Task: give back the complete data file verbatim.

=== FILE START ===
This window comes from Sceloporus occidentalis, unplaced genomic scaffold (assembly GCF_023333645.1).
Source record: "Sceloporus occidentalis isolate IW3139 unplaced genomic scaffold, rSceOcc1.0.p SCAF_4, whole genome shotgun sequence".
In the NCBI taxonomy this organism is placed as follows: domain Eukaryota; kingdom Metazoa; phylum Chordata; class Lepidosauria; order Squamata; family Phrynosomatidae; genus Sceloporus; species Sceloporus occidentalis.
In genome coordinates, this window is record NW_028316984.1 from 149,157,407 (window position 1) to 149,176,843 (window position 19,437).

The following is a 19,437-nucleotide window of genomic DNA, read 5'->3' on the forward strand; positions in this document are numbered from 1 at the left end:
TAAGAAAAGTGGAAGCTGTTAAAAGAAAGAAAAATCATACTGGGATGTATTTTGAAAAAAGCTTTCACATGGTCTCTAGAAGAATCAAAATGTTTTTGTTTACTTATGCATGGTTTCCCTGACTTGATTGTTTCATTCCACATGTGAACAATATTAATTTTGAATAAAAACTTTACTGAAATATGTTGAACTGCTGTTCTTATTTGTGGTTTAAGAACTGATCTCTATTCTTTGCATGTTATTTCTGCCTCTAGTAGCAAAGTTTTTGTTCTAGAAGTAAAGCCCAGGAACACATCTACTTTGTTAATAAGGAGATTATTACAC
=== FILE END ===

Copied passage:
This window comes from Sceloporus occidentalis, unplaced genomic scaffold (assembly GCF_023333645.1).
Source record: "Sceloporus occidentalis isolate IW3139 unplaced genomic scaffold, rSceOcc1.0.p SCAF_4, whole genome shotgun sequence".
In the NCBI taxonomy this organism is placed as follows: domain Eukaryota; kingdom Metazoa; phylum Chordata; class Lepidosauria; order Squamata; family Phrynosomatidae; genus Sceloporus; species Sceloporus occidentalis.
In genome coordinates, this window is record NW_028316984.1 from 149,157,407 (window position 1) to 149,176,843 (window position 19,437).

The following is a 19,437-nucleotide window of genomic DNA, read 5'->3' on the forward strand; positions in this document are numbered from 1 at the left end:
TAAGAAAAGTGGAAGCTGTTAAAAGAAAGAAAAATCATACTGGGATGTATTTTGAAAAAAGCTTTCACATGGTCTCTAGAAGAATCAAAATGTTTTTGTTTACTTATGCATGGTTTCCCTGACTTGATTGTTTCATTCCACATGTGAACAATATTAATTTTGAATAAAAACTTTACTGAAATATGTTGAACTGCTGTTCTTATTTGTGGTTTAAGAACTGATCTCTATTCTTTGCATGTTATTTCTGCCTCTAGTAGCAAAGTTTTTGTTCTAGAAGTAAAGCCCAGGAACACATCTACTTTGTTAATAAGGAGATTATTACAC